Point Park now giving Pittsburgh Playhouse relocation star billing
January 23, 2013 10:00 AM
The former Honus Wagner Sporting Goods store on Forbes Avenue.
The Point Park College playhouse located on Craft Avenue in West Oakland.
By Mark Belko Pittsburgh Post-Gazette
A plan to move the Pittsburgh Playhouse from Oakland to Downtown could be on a fast track.
Point Park University has now made the relocation of the playhouse to the site of the former Honus Wagner Co. sporting goods store on Forbes Avenue the priority for the next phase of its $244 million academic village initiative.
"We have decided to focus right now on the playhouse," university spokeswoman Mary Ellen Solomon said.
The decision moves the playhouse construction ahead of plans for a $32 million student and convocation center featuring a 1,000-seat basketball arena to be built on the Boulevard of the Allies next to the former YMCA building. Point Park had hoped to start construction of the center by the end of 2012.
But Ms. Solomon said the university has delayed that project because the interim student center, located in the former Y that is now owned by Point Park, has proved to be functional.
PG graphic: Point Park University playhouse relocation (Click image for larger version)
It also took into account the other development taking place on Forbes near the playhouse site, including construction of the $400 million Tower at PNC Plaza, a 33-story skyscraper on the other side of the street, and the Gardens at Market Square, an $81.8 million office and hotel tower a block away.
"It made the timing right for the university to focus on the playhouse," Ms. Solomon said.
She would not give a target date for the start of construction, saying that plans have not been completed. "We don't have a firm date at this point as to when construction will start," she said.
However, The Globe, Point Park's student newspaper, reported that the project could start next year and be completed as early as 2016.
The new playhouse is expected to feature three theaters ranging from 150 to 500 seats each as well as production and teaching areas. It will be tied into the school's existing university center, which has an entrance on Forbes next to the playhouse site.
However, Point Park has dropped plans to include a parking garage and a residence hall at the site, Ms. Solomon said.
The university estimates the cost of the playhouse construction at roughly $45 million. While some of the money will come from the university, it is seeking help from foundations, individuals and public sources. Ms. Solomon would not say how much has been raised so far. "We continue to work on this phase. We do not have anything to share in terms of details at this point," she said.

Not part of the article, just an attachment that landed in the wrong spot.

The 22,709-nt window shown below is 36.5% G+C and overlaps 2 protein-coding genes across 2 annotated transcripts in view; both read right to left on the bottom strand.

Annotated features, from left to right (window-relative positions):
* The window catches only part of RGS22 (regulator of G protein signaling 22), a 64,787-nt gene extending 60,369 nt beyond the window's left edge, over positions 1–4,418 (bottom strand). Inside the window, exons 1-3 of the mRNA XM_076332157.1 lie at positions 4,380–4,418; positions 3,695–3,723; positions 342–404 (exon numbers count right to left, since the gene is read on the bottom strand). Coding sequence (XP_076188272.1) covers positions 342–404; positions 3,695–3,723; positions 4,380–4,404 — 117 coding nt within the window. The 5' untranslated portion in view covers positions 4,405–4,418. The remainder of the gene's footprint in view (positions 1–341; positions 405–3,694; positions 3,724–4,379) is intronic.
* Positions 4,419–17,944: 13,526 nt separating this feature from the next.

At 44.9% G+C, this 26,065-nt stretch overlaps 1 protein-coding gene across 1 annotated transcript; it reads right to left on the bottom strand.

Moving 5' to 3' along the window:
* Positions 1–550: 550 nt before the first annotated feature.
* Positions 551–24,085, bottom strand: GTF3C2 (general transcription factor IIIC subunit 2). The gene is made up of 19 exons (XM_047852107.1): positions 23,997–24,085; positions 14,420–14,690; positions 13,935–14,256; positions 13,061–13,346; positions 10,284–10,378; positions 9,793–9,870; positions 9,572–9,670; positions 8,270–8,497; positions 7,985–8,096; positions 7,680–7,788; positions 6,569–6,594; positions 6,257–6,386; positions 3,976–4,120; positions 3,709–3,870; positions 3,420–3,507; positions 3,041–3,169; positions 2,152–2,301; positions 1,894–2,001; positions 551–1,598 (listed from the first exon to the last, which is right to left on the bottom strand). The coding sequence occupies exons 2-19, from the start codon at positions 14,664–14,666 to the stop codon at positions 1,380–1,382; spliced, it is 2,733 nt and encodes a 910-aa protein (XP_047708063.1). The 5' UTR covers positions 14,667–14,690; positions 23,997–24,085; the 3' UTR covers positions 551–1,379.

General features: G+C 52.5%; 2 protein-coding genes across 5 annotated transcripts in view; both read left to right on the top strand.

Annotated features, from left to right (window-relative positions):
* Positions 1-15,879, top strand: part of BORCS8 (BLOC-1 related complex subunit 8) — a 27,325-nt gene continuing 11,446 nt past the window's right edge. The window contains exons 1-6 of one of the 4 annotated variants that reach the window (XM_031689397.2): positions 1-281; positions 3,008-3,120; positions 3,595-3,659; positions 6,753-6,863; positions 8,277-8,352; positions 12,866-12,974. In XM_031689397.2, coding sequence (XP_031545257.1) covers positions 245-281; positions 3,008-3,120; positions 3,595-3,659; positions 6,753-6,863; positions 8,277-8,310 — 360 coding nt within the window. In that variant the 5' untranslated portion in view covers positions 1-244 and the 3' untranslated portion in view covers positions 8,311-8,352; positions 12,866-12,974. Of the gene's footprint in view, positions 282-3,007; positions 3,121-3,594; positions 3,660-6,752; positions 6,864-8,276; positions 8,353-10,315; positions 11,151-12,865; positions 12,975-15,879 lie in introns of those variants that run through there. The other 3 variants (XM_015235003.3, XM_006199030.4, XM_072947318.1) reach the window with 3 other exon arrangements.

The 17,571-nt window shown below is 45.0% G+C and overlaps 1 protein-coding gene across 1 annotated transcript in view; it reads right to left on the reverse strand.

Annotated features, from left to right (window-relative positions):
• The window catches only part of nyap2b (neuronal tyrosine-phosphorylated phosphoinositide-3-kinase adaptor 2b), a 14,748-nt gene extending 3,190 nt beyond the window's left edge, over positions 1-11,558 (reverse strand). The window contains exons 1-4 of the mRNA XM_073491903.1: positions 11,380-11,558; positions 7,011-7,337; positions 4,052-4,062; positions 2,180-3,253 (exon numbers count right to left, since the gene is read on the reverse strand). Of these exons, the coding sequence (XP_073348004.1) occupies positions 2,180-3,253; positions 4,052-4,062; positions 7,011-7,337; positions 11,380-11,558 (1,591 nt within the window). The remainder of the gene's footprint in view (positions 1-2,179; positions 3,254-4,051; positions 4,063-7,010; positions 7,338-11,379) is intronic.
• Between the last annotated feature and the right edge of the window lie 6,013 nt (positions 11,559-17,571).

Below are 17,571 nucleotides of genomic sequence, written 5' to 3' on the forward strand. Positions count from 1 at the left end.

The relocation of the playhouse has been on the drawing boards since at least 2007, when a panel of experts convened by the Washington, D.C.-based Urban Land Institute urged the university to make the move.
City officials also have been pressing the college to start the project, since it would bring a top cultural amenity into the heart of Downtown and eliminate some vacant storefronts. The playhouse would be located about five blocks from the city's cultural district.
The project not only firms up Point Park's presence Downtown, "it cleans up what is now a block that they own, much of which is vacant, and it will add to vitality of the overall Pittsburgh experience," said Yarone Zober, chief of staff to Mayor Luke Ravenstahl and chairman of the city's Urban Redevelopment Authority board.
Last year, a task force convened by the mayor that studied Downtown also endorsed the move, saying it would help to create a new gateway to Smithfield Street.
Mr. Zober said that while the university has not asked the URA for any funding help, "we have continued to say to them that we're willing to help them in any way that we can."
Although the university has dropped plans for a residence hall at the playhouse site, it has been talking to the Pittsburgh History and Landmarks Foundation about putting student housing on the upper floors of two buildings the foundation is restoring on Wood Street near the center of its campus.